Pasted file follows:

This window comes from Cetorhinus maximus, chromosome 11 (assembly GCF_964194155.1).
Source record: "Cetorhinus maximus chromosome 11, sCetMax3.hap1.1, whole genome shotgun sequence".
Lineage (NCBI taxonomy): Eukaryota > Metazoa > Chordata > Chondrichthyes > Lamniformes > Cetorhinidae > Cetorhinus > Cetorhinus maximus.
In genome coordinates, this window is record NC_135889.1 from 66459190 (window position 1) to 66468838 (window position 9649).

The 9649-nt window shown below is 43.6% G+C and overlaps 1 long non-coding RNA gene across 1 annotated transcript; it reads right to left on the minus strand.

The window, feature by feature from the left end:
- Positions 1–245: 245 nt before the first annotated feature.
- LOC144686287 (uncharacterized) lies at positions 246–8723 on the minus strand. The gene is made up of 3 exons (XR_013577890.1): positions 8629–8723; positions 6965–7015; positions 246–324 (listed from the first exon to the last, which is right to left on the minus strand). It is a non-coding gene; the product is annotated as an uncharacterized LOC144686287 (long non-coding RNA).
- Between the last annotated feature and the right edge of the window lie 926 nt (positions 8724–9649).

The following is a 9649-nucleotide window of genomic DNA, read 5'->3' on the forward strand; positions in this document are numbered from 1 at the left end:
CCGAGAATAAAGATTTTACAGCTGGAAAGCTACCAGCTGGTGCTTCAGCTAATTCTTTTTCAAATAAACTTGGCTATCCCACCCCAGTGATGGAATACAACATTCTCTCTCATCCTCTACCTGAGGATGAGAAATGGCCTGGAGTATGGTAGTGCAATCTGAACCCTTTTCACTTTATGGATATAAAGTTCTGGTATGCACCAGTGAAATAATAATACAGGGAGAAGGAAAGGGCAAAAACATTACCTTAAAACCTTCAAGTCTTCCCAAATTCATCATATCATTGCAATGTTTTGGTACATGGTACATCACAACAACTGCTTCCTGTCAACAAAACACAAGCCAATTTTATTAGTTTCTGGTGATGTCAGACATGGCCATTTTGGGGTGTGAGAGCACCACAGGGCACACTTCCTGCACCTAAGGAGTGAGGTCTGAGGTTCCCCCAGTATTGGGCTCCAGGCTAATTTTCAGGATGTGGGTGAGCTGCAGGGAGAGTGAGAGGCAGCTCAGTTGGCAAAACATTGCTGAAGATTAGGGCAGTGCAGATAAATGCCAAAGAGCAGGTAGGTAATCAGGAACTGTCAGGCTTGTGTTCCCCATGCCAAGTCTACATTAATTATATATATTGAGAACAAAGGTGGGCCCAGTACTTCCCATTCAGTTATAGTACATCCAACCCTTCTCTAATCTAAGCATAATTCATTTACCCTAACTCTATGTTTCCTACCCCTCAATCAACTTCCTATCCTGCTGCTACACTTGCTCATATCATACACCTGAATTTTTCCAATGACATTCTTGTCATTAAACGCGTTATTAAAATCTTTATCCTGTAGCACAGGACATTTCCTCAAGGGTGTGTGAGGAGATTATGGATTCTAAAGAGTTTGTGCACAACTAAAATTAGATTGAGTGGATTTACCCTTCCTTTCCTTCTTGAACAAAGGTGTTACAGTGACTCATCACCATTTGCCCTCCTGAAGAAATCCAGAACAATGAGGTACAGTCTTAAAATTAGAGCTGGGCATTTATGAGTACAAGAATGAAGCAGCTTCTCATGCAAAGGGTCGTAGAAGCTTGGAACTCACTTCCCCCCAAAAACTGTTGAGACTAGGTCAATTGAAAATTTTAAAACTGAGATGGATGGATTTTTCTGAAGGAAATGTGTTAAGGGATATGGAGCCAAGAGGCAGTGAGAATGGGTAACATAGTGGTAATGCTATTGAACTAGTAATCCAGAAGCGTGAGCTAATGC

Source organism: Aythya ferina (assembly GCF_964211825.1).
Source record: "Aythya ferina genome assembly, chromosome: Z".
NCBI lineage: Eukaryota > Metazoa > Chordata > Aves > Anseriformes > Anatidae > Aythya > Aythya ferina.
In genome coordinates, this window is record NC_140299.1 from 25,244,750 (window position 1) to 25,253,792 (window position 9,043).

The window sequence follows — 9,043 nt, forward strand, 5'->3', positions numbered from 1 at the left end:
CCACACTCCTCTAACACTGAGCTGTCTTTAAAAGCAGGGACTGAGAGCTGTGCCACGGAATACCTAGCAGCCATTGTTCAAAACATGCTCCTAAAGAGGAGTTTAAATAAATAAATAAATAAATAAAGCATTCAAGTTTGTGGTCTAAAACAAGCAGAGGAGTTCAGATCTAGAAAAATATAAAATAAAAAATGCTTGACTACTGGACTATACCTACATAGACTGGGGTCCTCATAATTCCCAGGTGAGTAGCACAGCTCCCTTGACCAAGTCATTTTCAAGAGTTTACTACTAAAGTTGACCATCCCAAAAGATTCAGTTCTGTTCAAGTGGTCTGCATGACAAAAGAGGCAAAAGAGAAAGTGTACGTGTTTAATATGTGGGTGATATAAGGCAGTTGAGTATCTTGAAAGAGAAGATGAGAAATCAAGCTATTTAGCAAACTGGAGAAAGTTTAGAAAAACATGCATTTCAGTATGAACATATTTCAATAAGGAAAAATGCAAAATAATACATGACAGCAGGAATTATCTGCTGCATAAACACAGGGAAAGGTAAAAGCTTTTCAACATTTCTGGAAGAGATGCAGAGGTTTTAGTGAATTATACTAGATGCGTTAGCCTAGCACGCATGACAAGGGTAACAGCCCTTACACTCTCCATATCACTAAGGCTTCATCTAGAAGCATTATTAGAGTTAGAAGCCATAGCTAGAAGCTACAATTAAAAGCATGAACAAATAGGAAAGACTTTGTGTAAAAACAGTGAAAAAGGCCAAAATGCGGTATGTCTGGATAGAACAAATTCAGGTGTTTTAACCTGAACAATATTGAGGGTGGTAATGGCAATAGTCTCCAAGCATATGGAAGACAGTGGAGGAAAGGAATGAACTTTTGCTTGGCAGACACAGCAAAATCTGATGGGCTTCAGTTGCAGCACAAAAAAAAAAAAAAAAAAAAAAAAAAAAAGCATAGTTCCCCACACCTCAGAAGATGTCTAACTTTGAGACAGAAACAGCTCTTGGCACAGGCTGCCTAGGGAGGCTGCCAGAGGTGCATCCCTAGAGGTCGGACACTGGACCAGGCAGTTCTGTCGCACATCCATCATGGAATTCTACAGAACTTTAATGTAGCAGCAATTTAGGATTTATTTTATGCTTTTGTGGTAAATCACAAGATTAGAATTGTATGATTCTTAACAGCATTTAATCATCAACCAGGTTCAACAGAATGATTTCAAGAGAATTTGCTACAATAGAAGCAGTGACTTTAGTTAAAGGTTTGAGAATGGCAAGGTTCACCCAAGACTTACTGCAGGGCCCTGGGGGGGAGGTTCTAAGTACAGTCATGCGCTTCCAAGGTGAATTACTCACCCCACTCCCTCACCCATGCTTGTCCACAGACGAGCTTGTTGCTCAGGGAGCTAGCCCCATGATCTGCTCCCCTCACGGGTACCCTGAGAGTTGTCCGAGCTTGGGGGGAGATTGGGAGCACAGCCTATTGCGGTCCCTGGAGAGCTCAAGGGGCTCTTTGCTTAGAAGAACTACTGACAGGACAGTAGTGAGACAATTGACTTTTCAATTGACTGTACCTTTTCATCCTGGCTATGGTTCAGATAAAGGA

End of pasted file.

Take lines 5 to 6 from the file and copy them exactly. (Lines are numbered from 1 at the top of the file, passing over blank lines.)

The 9649-nt window shown below is 43.6% G+C and overlaps 1 long non-coding RNA gene across 1 annotated transcript; it reads right to left on the minus strand.

The window, feature by feature from the left end: